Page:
Overall, dental care, including amalgam fillings, was not associated with birth outcomes or language development, but having X-rays taken during pregnancy was associated with slightly increased odds of having a term, low-birthweight baby.

The toxicology of mercury and its compounds.

  • T. SyversenP. Kaur
  • Chemistry
    Journal of trace elements in medicine and biology : organ of the Society for Minerals and Trace Elements
  • 2012

The Severity of Autism Is Associated with Toxic Metal Body Burden and Red Blood Cell Glutathione Levels

A significant positive association is demonstrated between the severity of autism and the relative body burden of toxic metals and the level of RBC glutathione.



Neurobehavioral effects from exposure to dental amalgam Hgo: new distinctions between recent exposure and Hg body burden

New distinctions between subtle preclinical effects on symptoms, mood, motor function, and cognition were found associated with Hg body burden as compared with those associated with recent exposure.

Chronic neurobehavioural effects of elemental mercury in dentists.

The results raise the question as to whether the current threshold limit value of 0.050 mg/m3 (TWA) provides adequate protection against adverse effects of mercury.

Study of preclinical changes in workers exposed to inorganic mercury in chloralkali plants

  • F. Schuckmann
  • Medicine
    International archives of occupational and environmental health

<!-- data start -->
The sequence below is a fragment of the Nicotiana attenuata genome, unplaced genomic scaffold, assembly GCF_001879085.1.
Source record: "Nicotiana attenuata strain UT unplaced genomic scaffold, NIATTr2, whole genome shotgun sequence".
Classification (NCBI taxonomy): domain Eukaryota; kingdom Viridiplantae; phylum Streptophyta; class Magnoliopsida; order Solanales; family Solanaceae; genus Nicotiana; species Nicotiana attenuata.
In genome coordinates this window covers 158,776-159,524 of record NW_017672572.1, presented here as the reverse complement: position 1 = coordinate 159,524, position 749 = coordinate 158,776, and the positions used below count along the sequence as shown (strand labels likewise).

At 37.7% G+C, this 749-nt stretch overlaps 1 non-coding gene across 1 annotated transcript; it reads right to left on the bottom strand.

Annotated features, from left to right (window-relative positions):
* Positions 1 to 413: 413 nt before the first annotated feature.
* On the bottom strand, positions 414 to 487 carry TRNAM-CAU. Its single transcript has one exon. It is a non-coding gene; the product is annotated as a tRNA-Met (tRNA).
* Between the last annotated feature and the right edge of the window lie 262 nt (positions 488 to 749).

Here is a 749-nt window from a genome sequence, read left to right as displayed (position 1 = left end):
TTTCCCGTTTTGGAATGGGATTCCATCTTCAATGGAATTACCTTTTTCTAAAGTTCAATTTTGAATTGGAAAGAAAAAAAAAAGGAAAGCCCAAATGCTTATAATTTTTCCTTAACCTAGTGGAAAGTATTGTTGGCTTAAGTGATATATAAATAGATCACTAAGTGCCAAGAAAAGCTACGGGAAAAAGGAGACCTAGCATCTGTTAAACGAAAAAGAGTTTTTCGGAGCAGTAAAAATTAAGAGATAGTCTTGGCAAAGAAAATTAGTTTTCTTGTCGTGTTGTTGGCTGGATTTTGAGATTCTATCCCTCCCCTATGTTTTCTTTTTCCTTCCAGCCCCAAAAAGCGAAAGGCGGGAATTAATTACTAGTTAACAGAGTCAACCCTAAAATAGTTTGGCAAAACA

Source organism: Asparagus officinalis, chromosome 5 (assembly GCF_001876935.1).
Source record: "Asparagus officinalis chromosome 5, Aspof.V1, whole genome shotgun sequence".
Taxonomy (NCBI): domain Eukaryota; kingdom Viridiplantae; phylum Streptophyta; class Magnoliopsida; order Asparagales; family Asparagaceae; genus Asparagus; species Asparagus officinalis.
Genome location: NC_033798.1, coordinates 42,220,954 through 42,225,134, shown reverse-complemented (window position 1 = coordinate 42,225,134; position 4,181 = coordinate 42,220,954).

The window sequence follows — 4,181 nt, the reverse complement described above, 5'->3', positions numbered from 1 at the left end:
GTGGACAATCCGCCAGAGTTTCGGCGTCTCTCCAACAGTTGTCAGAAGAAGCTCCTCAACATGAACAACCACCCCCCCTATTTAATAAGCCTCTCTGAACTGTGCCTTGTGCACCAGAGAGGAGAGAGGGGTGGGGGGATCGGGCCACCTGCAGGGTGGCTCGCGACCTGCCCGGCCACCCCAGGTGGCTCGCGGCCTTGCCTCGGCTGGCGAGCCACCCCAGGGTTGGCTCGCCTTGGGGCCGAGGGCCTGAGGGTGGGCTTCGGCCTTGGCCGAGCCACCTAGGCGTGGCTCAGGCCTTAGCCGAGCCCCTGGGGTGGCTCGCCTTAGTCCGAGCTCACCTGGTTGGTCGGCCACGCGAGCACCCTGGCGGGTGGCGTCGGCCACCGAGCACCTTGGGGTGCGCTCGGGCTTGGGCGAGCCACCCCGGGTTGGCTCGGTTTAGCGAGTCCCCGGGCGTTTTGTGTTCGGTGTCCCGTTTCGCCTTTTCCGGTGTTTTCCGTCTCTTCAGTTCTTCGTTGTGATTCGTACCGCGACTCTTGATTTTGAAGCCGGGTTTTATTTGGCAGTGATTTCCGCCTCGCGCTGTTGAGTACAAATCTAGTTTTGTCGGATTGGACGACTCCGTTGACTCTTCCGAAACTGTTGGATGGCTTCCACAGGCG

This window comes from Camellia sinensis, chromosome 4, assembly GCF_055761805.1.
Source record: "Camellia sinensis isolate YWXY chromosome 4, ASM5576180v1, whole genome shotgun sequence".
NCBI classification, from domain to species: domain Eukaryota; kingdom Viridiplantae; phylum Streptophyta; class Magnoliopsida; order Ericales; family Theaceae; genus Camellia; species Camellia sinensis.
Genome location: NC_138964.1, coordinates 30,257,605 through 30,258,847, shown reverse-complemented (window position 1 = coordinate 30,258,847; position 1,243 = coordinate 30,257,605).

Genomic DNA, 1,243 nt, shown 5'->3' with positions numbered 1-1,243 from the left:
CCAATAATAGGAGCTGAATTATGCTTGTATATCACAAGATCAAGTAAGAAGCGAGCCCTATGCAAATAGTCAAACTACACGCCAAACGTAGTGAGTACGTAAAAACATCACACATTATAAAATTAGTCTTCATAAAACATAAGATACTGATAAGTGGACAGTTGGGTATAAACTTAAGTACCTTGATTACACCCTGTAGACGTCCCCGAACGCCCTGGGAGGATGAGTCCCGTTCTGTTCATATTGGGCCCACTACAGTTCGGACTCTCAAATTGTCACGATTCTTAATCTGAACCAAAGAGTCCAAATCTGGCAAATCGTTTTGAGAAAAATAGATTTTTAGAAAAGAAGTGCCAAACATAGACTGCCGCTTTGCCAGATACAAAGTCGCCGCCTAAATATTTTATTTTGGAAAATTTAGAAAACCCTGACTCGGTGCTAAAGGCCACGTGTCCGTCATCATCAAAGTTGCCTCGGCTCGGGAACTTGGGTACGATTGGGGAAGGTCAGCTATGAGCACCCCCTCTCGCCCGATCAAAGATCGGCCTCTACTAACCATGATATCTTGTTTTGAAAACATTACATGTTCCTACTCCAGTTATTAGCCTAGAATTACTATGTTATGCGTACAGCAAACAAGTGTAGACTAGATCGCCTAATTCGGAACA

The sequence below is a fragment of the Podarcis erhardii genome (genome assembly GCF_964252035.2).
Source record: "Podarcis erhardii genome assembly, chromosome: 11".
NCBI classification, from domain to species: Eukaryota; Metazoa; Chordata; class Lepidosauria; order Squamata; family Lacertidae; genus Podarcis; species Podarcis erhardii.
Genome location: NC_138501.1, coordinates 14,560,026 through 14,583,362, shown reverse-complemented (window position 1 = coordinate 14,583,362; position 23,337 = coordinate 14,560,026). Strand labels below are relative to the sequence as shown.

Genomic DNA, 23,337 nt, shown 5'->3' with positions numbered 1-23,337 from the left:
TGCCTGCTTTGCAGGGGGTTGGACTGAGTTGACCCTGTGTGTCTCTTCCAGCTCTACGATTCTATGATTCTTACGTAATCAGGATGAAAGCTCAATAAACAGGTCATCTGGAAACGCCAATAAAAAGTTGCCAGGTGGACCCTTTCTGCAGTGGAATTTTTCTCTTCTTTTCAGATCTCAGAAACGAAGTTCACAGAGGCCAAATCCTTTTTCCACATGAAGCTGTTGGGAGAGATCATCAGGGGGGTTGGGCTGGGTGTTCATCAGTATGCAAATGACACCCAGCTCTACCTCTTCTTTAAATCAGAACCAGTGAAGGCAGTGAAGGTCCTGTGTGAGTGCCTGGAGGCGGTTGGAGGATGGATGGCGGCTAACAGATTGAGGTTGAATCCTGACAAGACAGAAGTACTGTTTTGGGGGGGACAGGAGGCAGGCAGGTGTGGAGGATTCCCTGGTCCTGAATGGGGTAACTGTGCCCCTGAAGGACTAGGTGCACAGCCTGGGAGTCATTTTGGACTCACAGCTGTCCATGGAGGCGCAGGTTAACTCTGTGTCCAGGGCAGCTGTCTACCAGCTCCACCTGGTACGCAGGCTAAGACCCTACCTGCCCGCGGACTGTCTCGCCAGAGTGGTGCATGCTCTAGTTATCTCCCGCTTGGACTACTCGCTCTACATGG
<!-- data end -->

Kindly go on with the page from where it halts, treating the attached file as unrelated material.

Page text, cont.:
• 1979
The aim of the present work was to clarify the question of preclinical changes of Hg intoxication (“micromercurialism”) in man and to detect these disorders on chloralkali plant workers who had been exposed to mercury for more than 7 years.

Chronic low-level mercury exposure and neuropsychological functioning.

  • B. UzzellJ. Oler
  • Psychology
    Journal of clinical and experimental neuropsychology
  • 1986
Chronic subtoxic levels of inorganic mercury appear to produce mild changes in short-term nonverbal recall and heightened distress generally, and particularly in categories of obsessive compulsion, anxiety and psychoticism, without alterations in general intellectual functioning, attention, verbal recall, and motor skills.

Effects of occupational exposure to mercury vapour on the central nervous system.

Dose-response calculations showed weak but statistically significant relations between symptom prevalence and current mercury concentrations in both blood and urine and indicate a slight mercury induced effect on the CNS among the chloralkali workers.

Subjective symptoms and psychological performance of chlorine-alkali workers.

Strain caused by three-shift work was a possible cofactor for other increased subjective symptoms, namely, for sleep disorders, fatigue, and confusion.

Sodium 2,3-dimercaptopropane-1-sulfonate challenge test for mercury in humans: II. Urinary mercury, porphyrins and neurobehavioral changes of dental workers in Monterrey, Mexico.

The easily performed DMPS-mercury challenge test is useful for monitoring dental personnel for mercury vapor exposure and is a better indicator of exposure and renal mercury burden than is the mercury level measured in the urine before DMPS is given.